Dollar Weakness May Persist on Global Demand For Yield

Published September 20th, 2008 - 03:11 GMT

After a wild week of trading, the US dollar ended the week lower as prospects of further intervention by the US government in the financial markets provided a boost to carry trades. Indeed, with the fed funds rate sitting at 2.00 percent, the US dollar is essentially a low-yielding currency like the Japanese yen.






Fundamental Outlook for US Dollar: Bearish

- Panic gripped the markets as US Treasury Bill Rates Drop to Lowest Since 1954
- Only two of the “big 5” investment banks exist following the failure of Lehman, sale of Merrill Lynch
Federal Reserve leaves rate steady at 2.00%, signals neutral bias

After a wild week of trading, the US dollar ended the week lower as prospects of further intervention by the US government in the financial markets provided a boost to carry trades. Indeed, with the fed funds rate sitting at 2.00 percent, the US dollar is essentially a low-yielding currency like the Japanese yen. While there is no plan set in stone quite yet, US Treasury Secretary Henry Paulson said during a speech on Friday that the Treasury would expand their mortgage-backed security (MBS) purchase program announced earlier in the month in an attempt to remove toxic debt from the balance sheets of financial institutions. Furthermore, Mr. Paulson said that Fannie Mae and Freddie Mac would increase their MBS purchases, and that a permanent plan would likely be made over the weekend to address the stresses in the financial markets.

The market’s response? Buy all things associated with risk such as oil, stocks, and the Japanese yen crosses, while selling “safe-haven” assets like US and European government bonds, the US dollar, and gold futures. Looking ahead, it appears that there is still a good amount of bearish potential for the US dollar. According to the latest CFTC Commitment of Traders (COT) report for the week ended September 16, positioning grew increasingly bearish on EUR/USD and as a contrarian indicator, the data signals possible gains for the pair (see full analysis of the COT report on Monday on www.dailyFX.com). On the other hand, the massive sell-off in Treasuries also led fed fund futures to shift to only price in a 28 percent chance of a 25bp cut by the Federal Reserve on October 29, compared to 82 percent on Thursday. Nevertheless, with European Central Bank interest rates a solid 225bps higher than that of the US at 4.25 percent, these differentials have supported EUR/USD strength as the pair continues to trade within a massive range of 1.42 - 1.45.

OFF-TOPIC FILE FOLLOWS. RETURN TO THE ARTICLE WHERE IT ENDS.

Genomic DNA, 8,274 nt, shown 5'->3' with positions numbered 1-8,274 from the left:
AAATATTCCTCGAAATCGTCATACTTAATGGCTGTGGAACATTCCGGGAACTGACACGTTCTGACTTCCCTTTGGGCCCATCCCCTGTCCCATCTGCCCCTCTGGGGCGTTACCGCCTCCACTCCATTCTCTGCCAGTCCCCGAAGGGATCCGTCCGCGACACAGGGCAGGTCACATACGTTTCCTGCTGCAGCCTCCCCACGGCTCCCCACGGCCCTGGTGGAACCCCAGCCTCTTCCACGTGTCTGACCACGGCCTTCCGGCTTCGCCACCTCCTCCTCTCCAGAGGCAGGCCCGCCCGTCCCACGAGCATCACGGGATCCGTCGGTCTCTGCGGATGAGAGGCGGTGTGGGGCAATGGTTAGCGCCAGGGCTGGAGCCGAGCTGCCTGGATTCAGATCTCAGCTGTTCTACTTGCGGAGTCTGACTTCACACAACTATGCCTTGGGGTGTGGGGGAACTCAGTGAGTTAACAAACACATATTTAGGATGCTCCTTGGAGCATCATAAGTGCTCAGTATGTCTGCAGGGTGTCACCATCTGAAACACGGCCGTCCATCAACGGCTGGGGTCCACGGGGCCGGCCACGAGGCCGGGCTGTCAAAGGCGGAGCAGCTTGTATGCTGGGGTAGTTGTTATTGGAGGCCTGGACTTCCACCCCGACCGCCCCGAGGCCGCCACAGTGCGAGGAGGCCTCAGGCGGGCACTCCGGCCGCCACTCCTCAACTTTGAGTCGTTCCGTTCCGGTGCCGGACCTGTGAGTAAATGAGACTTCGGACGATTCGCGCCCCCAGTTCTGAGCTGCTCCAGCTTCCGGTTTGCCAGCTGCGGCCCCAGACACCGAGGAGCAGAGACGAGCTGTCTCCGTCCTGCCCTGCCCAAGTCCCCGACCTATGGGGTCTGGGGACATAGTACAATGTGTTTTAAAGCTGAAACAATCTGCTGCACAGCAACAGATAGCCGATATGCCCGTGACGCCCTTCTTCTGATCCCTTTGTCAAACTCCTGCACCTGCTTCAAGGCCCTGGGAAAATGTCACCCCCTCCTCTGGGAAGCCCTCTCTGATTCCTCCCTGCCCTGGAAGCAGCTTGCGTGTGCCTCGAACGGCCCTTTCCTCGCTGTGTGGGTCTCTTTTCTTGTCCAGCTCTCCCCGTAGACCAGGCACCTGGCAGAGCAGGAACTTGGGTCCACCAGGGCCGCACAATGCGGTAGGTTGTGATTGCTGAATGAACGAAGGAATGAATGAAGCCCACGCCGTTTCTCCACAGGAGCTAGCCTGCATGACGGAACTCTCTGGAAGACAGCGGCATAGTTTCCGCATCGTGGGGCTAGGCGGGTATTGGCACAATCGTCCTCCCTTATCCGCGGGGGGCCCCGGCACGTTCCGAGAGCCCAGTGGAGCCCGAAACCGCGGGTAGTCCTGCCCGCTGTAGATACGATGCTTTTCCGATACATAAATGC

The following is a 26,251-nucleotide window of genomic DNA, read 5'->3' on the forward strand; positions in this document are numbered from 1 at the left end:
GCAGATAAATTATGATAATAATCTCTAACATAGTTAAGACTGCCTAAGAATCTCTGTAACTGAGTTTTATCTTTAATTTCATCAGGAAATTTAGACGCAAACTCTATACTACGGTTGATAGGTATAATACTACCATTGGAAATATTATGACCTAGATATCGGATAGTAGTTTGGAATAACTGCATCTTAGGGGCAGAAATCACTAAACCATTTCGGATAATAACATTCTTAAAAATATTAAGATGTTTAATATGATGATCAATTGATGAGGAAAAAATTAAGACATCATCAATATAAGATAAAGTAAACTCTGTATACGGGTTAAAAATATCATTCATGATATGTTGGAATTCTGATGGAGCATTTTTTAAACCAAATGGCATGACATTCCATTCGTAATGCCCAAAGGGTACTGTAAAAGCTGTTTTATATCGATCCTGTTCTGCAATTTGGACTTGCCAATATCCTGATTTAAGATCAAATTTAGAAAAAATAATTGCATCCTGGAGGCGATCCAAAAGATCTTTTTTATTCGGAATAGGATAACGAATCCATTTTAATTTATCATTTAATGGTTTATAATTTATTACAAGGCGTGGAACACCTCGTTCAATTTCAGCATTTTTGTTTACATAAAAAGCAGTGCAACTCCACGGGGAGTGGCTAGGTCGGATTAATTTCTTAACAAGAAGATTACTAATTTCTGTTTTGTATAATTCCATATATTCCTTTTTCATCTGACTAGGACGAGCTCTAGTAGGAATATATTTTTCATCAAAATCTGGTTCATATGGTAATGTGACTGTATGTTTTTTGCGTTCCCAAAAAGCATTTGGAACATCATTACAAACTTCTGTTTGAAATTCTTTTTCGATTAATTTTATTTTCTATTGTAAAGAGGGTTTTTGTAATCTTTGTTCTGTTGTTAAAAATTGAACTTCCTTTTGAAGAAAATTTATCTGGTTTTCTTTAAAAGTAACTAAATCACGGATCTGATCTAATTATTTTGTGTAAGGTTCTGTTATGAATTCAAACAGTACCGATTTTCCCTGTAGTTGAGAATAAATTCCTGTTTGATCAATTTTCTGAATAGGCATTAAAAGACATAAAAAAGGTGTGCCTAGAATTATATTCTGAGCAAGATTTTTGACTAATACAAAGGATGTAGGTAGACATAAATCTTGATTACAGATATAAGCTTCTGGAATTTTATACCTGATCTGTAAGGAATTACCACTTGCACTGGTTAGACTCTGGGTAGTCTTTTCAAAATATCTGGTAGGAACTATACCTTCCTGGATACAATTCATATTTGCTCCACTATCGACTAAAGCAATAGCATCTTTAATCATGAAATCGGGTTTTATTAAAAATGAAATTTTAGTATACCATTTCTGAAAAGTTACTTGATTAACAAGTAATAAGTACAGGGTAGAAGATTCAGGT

There will be significant event risk on hand in coming days. First and foremost, traders need to watch for an announcement on Sunday from US Treasury Secretary Henry Paulson and Federal Reserve Chairman Ben Bernanke since they are expected to release details for a plan to take mortgage-related debts from financial institutions that will cost “hundreds of billions” of dollars. This sort of news could be beneficial for carry trades and negative for low-yielding currencies, and with Mr. Paulson and Mr. Bernanke both scheduled to speak multiple times during the week, volatility should remain high. In economic news, US Existing Home Sales and Durable Goods Orders are both anticipated fall negative while Q2 GDP is not expected to be revised from 3.3 percent.

Visit our recently updated EUR/USD Currency Room for more resources dedicated to the US Dollar.

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